IAM featured in Our Town Downtown


Appropriately nestled on the corner of Mulberry and Grand streets among the Italian bakeries and aroma of freshly cooked pasta, the Italian American Museum pays homage to the first immigrants to come to New York City.

The museum's director, Dr. Joseph V. Scelsa, an extremely knowledgeable – you guessed it – Italian-American sociologist, bought the building in 2008 from the Italian-American Stabile family, with the hope of archiving community artifacts from the last century and a half. The Stabile family emigrated to New York in the 1860s and first opened the space as a bank.

The museum's interior is built around the actual glass booths where the tellers sat, and includes an array of artifacts from the 19th century through today. The collection ranges from Italian-American currency printed in New Jersey during World War II (when the U.S. occupied Italy) to the first vendor plates from the annual San Gennaro festival. Old passports and luggage tags are showcased beside community photographs, marriage certificates and even a restored wedding dress. The very back of the museum holds an organ that dates back to 1898, a 6-foot-tall bank vault and hand-cranked calculators used in the space years ago.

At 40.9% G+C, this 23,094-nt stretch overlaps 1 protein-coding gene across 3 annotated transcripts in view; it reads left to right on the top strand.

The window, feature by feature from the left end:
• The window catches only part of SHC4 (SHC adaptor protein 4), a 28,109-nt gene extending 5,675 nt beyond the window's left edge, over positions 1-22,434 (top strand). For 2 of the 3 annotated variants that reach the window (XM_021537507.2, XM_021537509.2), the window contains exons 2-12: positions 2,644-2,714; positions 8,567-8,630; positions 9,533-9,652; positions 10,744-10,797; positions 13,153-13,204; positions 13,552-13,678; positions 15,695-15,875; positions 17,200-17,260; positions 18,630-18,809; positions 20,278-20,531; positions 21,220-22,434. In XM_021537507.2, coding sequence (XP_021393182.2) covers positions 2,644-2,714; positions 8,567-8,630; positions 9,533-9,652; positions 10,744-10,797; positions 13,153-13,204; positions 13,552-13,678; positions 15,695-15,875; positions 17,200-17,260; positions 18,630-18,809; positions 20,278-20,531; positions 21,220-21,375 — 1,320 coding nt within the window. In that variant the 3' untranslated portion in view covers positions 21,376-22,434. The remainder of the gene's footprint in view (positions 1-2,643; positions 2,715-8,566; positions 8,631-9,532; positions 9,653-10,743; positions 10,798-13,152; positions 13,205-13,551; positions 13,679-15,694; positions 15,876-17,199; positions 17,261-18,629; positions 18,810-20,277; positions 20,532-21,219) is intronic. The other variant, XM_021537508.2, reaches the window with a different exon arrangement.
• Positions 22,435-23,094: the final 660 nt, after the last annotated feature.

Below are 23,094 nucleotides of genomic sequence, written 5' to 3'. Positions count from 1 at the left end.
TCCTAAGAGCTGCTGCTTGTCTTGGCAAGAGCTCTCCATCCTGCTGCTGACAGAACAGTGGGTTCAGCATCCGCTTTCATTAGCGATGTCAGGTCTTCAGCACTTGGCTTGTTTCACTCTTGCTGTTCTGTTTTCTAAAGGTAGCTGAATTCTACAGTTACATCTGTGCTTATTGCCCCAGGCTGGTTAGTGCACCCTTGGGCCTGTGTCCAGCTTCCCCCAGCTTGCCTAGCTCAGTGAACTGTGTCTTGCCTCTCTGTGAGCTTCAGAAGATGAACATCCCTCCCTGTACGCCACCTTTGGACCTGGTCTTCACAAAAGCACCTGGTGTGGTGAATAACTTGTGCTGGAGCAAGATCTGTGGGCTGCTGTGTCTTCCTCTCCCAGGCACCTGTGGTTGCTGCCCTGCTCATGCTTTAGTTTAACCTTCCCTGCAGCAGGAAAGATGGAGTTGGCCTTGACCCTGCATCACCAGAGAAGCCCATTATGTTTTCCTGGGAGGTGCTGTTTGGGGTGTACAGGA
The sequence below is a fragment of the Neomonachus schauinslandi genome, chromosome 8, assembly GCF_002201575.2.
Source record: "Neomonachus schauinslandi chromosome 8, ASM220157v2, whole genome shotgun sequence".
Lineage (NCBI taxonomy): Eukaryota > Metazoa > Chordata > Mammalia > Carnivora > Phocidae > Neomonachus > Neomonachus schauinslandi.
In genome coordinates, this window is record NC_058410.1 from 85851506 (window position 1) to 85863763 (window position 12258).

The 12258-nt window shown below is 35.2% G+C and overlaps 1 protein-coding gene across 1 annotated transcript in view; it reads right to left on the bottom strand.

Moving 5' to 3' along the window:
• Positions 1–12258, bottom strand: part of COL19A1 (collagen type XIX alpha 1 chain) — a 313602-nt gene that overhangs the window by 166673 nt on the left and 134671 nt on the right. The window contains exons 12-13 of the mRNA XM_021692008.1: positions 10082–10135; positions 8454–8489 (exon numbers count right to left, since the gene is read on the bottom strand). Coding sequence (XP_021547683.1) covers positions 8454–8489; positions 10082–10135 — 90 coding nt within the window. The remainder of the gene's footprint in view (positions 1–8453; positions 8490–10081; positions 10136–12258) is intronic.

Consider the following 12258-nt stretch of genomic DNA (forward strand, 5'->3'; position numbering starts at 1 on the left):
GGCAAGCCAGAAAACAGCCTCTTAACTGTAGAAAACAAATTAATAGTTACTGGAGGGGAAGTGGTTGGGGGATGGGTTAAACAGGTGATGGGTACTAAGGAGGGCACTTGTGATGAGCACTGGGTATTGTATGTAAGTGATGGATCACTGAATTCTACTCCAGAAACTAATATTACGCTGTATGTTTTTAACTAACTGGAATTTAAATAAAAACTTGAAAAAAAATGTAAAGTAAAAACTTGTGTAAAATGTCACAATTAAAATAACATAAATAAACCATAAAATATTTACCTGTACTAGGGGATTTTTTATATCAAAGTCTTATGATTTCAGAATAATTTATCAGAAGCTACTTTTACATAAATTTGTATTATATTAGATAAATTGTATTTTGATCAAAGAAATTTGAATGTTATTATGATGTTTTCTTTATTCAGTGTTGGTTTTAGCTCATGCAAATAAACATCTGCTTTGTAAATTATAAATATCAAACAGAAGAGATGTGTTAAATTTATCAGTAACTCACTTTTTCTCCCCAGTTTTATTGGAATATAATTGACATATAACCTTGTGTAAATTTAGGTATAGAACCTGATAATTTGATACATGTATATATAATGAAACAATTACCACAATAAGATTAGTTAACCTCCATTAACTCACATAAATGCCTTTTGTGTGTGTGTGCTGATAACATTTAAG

Welcoming about 100,000 yearly visitors, the museum preserves a culture unique to our city's Little Italy – “the most famous Little Italy in the world,” according to Scelsa.

Italian American Museum
155 Mulberry Street / New York, NY 10013
Tel. 212-965-9000
email: info@ItalianAmericanMuseum.org
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